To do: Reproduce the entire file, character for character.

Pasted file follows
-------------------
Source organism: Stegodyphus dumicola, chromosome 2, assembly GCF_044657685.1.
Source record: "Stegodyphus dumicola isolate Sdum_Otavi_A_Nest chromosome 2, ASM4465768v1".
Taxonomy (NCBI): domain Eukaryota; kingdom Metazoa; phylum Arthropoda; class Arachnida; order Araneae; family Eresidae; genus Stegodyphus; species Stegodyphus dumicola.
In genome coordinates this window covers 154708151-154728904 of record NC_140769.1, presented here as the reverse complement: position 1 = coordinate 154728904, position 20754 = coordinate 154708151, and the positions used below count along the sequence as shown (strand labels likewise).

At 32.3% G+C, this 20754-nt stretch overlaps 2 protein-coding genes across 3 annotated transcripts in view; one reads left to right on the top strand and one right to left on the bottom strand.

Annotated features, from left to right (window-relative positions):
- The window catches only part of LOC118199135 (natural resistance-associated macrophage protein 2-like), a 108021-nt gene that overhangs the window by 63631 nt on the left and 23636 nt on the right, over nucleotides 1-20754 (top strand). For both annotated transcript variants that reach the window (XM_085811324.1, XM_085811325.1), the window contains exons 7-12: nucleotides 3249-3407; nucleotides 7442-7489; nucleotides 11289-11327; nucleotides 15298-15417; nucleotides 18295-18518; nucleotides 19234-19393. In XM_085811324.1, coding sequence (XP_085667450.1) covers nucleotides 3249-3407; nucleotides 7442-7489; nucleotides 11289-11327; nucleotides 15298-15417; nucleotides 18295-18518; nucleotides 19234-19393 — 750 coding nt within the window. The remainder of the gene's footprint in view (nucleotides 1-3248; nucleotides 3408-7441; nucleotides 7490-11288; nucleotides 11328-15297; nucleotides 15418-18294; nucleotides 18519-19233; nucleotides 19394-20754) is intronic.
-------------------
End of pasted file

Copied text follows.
Source organism: Stegodyphus dumicola, chromosome 2, assembly GCF_044657685.1.
Source record: "Stegodyphus dumicola isolate Sdum_Otavi_A_Nest chromosome 2, ASM4465768v1".
Taxonomy (NCBI): domain Eukaryota; kingdom Metazoa; phylum Arthropoda; class Arachnida; order Araneae; family Eresidae; genus Stegodyphus; species Stegodyphus dumicola.
In genome coordinates this window covers 154708151-154728904 of record NC_140769.1, presented here as the reverse complement: position 1 = coordinate 154728904, position 20754 = coordinate 154708151, and the positions used below count along the sequence as shown (strand labels likewise).

At 32.3% G+C, this 20754-nt stretch overlaps 2 protein-coding genes across 3 annotated transcripts in view; one reads left to right on the top strand and one right to left on the bottom strand.

Annotated features, from left to right (window-relative positions):
- The window catches only part of LOC118199135 (natural resistance-associated macrophage protein 2-like), a 108021-nt gene that overhangs the window by 63631 nt on the left and 23636 nt on the right, over nucleotides 1-20754 (top strand). For both annotated transcript variants that reach the window (XM_085811324.1, XM_085811325.1), the window contains exons 7-12: nucleotides 3249-3407; nucleotides 7442-7489; nucleotides 11289-11327; nucleotides 15298-15417; nucleotides 18295-18518; nucleotides 19234-19393. In XM_085811324.1, coding sequence (XP_085667450.1) covers nucleotides 3249-3407; nucleotides 7442-7489; nucleotides 11289-11327; nucleotides 15298-15417; nucleotides 18295-18518; nucleotides 19234-19393 — 750 coding nt within the window. The remainder of the gene's footprint in view (nucleotides 1-3248; nucleotides 3408-7441; nucleotides 7490-11288; nucleotides 11328-15297; nucleotides 15418-18294; nucleotides 18519-19233; nucleotides 19394-20754) is intronic.